“Don’t be thinking. It gets you in trouble.”
That’s what my dad would say when I was lost in thought as a kid. He could always tell by the look on my face if I was mulling over a deep thought about life or planning a prank to play some unsuspecting person.
But as I grew older, it was easy for my thinking to get me into trouble in an entirely different way: by worrying. Usually I was worrying too much, about something that wasn’t even a reality, and something I couldn’t even control if I wanted to.
Have you ever found yourself worrying?
Come on, ‘fess up! You’re certainly not alone!
Dr. Robert Olsen, a psychiatrist in the Presbyterian Medical Group, said, “100% of human beings will experience anxiety at some point in their lives- situational or otherwise.”
See? You’re normal if you have anxiety. (And yes, you can laugh at that, too.)
Anxiety may not be pleasant, and you may worry a bit too much at times, however anxiety is a part of everyone’s life.
But that doesn’t mean it has to pull you down or get you in trouble. Experiencing anxiety all of the time isn’t normal (nor is it fun or helpful).
Being prepared can give you a sense of safety and peace, so your worrying may pay if you feel prepared for a pending storm or unexpected financial expense.
However, “stinking thinking” keeps you from acting, and makes you dwell on unhealthy things.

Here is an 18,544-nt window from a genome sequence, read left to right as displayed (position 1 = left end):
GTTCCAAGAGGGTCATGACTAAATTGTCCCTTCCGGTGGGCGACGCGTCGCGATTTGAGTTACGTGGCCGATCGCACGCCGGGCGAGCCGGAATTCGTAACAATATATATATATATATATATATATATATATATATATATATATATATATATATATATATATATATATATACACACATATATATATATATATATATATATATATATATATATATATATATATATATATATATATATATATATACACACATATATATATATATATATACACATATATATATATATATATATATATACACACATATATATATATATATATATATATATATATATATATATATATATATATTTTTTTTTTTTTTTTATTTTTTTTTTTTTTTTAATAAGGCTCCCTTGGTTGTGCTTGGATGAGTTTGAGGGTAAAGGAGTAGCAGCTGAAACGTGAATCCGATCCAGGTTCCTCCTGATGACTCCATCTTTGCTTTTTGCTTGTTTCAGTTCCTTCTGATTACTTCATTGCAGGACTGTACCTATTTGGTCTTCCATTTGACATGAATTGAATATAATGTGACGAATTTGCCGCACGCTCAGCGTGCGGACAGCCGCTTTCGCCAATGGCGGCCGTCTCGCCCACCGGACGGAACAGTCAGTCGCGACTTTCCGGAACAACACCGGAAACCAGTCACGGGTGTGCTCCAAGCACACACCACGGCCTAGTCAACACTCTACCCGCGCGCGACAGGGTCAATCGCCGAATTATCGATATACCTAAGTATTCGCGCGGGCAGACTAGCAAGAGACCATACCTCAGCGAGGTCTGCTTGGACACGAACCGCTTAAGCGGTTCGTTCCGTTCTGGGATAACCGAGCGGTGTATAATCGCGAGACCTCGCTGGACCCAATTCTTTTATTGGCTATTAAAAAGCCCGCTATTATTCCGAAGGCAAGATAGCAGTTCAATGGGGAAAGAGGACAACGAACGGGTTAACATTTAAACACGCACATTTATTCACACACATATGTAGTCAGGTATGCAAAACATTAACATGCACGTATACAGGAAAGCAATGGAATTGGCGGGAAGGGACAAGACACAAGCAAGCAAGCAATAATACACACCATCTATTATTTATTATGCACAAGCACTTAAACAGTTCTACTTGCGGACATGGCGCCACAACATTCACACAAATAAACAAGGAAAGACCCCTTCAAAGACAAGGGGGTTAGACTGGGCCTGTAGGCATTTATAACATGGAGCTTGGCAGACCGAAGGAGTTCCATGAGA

To find out if your thinking ever gets you in trouble, answer these quick questions:
- Is it hard for you to see someone else’s point of view because you are too busy trying to make sure they understand your point of view?
- Is it difficult for you to consider another way of doing something- maybe because you are locked into one way of thinking?
- Do you think in terms of “I” or “we?”
- Do you feel like you’re jinxing yourself if you don’t plan ahead or consider everything that may happen?
- As soon as one problem is cleared up, do you find yourself thinking about another potential problem?
- Do you give yourself enough credit? Do you feel like you are good enough or do enough?
It’s easy to bring extra, unnecessary stress on yourself by worrying too much.